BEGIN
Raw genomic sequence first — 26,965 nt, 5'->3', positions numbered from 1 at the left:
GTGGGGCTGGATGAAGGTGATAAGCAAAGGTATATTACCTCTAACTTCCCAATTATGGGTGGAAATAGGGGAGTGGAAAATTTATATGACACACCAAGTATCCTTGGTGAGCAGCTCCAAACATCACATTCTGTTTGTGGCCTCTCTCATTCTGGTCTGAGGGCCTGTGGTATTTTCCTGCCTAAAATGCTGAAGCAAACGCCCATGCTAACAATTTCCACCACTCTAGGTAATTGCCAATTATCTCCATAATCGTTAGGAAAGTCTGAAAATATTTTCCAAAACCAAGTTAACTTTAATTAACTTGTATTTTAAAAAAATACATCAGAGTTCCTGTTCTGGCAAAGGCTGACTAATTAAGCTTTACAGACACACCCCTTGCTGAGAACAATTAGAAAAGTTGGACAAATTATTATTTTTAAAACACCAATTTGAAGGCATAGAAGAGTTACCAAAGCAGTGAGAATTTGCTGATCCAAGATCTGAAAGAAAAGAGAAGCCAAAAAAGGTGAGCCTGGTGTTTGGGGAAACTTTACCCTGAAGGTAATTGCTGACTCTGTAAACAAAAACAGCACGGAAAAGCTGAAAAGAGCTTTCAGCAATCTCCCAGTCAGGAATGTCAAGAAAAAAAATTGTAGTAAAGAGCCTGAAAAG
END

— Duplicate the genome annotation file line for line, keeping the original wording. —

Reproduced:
Raw genomic sequence first — 26,965 nt, 5'->3', positions numbered from 1 at the left:
GTGGGGCTGGATGAAGGTGATAAGCAAAGGTATATTACCTCTAACTTCCCAATTATGGGTGGAAATAGGGGAGTGGAAAATTTATATGACACACCAAGTATCCTTGGTGAGCAGCTCCAAACATCACATTCTGTTTGTGGCCTCTCTCATTCTGGTCTGAGGGCCTGTGGTATTTTCCTGCCTAAAATGCTGAAGCAAACGCCCATGCTAACAATTTCCACCACTCTAGGTAATTGCCAATTATCTCCATAATCGTTAGGAAAGTCTGAAAATATTTTCCAAAACCAAGTTAACTTTAATTAACTTGTATTTTAAAAAAATACATCAGAGTTCCTGTTCTGGCAAAGGCTGACTAATTAAGCTTTACAGACACACCCCTTGCTGAGAACAATTAGAAAAGTTGGACAAATTATTATTTTTAAAACACCAATTTGAAGGCATAGAAGAGTTACCAAAGCAGTGAGAATTTGCTGATCCAAGATCTGAAAGAAAAGAGAAGCCAAAAAAGGTGAGCCTGGTGTTTGGGGAAACTTTACCCTGAAGGTAATTGCTGACTCTGTAAACAAAAACAGCACGGAAAAGCTGAAAAGAGCTTTCAGCAATCTCCCAGTCAGGAATGTCAAGAAAAAAAATTGTAGTAAAGAGCCTGAAAAG